HR policies streamline processes, set out transparent ground rules for both the company and its people, and promote effective two-way relationships. They ensure employees are treated fairly and consistently and encourage a positive working environment.
HR policies not only help businesses run more efficiently, they help to reduce commercial risks. They are not a legal requirement but they would act as key pieces of evidence should an employment decision be challenged by a claim for unfair dismissal.
A Disciplinary Policy would demonstrate your company’s integrity and compliance with employment law. It should reflect the recommendations of the Acas Code of Practice on Disciplinary and Grievance Procedures – a key benchmark used by tribunals to determine the fairness of a dismissal.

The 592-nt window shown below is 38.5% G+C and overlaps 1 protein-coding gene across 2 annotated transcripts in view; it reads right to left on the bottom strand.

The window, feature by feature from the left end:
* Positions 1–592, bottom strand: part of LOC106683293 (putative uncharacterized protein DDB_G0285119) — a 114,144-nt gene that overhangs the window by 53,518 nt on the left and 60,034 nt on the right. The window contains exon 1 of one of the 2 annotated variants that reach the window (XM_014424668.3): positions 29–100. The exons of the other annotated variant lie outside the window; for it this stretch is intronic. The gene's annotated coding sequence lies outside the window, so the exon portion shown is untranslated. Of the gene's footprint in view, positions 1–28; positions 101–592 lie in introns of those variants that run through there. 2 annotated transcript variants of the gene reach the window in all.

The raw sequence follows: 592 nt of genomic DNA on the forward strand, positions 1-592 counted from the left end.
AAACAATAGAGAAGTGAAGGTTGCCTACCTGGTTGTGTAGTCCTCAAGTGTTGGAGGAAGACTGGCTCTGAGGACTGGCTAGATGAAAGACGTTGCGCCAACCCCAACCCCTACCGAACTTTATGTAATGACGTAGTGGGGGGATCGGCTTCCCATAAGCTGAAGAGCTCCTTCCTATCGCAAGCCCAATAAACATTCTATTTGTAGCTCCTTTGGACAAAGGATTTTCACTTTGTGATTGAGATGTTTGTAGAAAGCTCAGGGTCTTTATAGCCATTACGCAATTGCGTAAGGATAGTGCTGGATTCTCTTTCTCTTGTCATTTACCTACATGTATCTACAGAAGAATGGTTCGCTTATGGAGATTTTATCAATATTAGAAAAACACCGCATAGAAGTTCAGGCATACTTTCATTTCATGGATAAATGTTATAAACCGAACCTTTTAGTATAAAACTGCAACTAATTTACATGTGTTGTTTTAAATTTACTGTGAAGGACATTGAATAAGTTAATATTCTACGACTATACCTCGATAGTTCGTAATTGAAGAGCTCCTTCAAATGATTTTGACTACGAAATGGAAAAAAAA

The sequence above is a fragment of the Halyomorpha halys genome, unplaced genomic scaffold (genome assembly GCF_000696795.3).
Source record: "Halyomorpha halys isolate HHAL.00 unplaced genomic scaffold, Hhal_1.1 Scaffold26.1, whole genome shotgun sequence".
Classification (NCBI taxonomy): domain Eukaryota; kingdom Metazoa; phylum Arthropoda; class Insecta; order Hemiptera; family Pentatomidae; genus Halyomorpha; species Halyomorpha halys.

It’s difficult to identify a common list of HR policies to suit every business since they are all unique. A good starting point is to think of what the policy needs to achieve. An Attendance and Sick Pay Policy will help to reduce absence and determine employees’ entitlement to sick pay, for example.
Companies’ needs change continually and so too does legislation. It is important, then, that HR policies are regularly reviewed, kept up-dated and changes are communicated effectively.
This is why HR policies should not form part of employees’ contracts of employment. Otherwise, any proposed change would be a variation to terms and conditions of employment and employees would need to be consulted. More importantly, failure to follow the procedure would be a breach of contract.